The illness is more likely to stay mild if the virus stays in the nose and throat. It’s when the virus moves to the lungs that it gets more dangerous, the National Institute of Allergy and Infectious Diseases’ Jeffery K. Taubenberger told Bloomberg. That’s why people with co-morbidities like chronic illnesses are at higher risk—because their immune systems may be less able to fight off the virus before it reaches the lungs.

“Immunocompromised patients are those that have a weakened immune system. A weakened immune system means you may get sicker from COVID-19,” explains Dr. Chotani. “Patients who are immunocompromised do not have the same ability to fight infections and other diseases as those who do not have a compromised immune system. Not everyone will get sick from COVID-19, but there are those with a higher risk of complications from COVID-19 if they do get it.”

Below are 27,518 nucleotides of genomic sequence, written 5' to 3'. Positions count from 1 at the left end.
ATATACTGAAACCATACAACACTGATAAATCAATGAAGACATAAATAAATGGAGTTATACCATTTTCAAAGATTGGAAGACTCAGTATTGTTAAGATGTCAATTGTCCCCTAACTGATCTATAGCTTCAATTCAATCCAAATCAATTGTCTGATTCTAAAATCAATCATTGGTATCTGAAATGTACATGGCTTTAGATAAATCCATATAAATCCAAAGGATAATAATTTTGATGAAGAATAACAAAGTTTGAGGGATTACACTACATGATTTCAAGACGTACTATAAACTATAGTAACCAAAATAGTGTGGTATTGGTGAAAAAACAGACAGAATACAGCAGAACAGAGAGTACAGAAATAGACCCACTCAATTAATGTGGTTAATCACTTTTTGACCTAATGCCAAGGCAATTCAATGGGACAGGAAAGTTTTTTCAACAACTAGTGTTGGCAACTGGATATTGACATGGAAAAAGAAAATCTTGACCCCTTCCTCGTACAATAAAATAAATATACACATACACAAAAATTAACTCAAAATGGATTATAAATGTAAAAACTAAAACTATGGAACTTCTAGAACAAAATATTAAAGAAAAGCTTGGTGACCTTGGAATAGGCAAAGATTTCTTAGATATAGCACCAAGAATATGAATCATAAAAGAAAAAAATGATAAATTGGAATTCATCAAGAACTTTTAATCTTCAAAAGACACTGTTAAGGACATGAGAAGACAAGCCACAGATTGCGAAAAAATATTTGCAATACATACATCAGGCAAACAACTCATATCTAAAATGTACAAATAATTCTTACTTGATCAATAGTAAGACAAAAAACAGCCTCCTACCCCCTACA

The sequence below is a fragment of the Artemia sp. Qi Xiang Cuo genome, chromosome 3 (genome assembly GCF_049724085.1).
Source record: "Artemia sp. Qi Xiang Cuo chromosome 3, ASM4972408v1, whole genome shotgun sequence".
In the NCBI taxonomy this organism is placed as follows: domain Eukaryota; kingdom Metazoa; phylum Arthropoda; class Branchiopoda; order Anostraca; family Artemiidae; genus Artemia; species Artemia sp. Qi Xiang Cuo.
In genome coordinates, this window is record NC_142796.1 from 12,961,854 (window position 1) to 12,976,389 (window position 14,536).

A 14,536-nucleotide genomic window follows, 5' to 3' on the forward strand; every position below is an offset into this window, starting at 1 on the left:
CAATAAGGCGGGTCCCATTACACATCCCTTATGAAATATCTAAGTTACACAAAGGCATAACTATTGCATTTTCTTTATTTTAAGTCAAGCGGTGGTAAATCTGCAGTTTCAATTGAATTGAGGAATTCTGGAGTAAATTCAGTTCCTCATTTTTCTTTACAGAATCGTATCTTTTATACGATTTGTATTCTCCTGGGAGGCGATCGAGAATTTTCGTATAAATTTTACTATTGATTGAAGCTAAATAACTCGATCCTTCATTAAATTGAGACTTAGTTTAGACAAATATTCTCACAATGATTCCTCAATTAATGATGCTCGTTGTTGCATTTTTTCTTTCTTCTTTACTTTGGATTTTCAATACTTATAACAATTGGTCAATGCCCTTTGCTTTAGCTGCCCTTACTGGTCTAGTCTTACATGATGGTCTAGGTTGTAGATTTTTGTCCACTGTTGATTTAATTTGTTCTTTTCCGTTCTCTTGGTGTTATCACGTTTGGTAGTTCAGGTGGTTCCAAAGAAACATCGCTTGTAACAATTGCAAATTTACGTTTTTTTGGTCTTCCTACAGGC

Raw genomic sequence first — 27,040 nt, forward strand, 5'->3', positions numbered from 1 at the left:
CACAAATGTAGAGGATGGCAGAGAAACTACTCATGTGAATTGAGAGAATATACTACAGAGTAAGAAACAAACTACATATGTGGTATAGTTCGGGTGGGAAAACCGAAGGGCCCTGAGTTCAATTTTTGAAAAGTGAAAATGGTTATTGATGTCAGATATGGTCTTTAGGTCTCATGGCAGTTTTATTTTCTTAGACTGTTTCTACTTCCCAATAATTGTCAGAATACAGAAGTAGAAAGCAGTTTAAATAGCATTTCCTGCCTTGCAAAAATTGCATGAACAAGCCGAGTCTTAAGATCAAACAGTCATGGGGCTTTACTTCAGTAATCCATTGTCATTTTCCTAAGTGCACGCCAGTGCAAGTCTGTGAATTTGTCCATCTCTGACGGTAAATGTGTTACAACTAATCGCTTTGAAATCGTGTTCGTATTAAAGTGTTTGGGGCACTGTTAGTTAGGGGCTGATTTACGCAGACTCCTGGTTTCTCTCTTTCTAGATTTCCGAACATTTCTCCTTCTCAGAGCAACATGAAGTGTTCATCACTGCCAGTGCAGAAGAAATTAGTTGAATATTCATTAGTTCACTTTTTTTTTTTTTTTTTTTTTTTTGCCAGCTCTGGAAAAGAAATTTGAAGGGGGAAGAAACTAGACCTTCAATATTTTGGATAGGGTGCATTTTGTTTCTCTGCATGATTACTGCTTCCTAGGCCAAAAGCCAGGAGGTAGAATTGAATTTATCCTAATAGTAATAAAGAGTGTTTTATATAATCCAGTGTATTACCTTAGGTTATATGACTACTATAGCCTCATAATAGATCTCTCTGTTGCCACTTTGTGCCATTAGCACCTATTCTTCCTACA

For perspective, a WHO report based on China’s cases found that:

  • Fourteen percent of people with COVID-19 develop difficulty breathing and other severe complications.

  • Six percent become critical, typically because of respiratory failure or failure of other vital body systems, or because of septic shock.

And a large Chinese study on how chronic illness affects the course of COVID-19, STAT reported, results showed that the people with at least one additional disease (including cardiovascular diseases, diabetes, hepatitis B, chronic obstructive pulmonary disease, chronic kidney diseases, and cancer) had a 79% higher chance of needing intensive care, a respirator, both, or of dying as a result of the disease. Those with two or more additional diseases had 2.5 times that risk.

#3 You Can Take Steps to Protect Yourself

While all these numbers can be scary, especially when you’re in a high-risk group, there are many steps you can take to reduce your risk of getting seriously ill with COVID-19.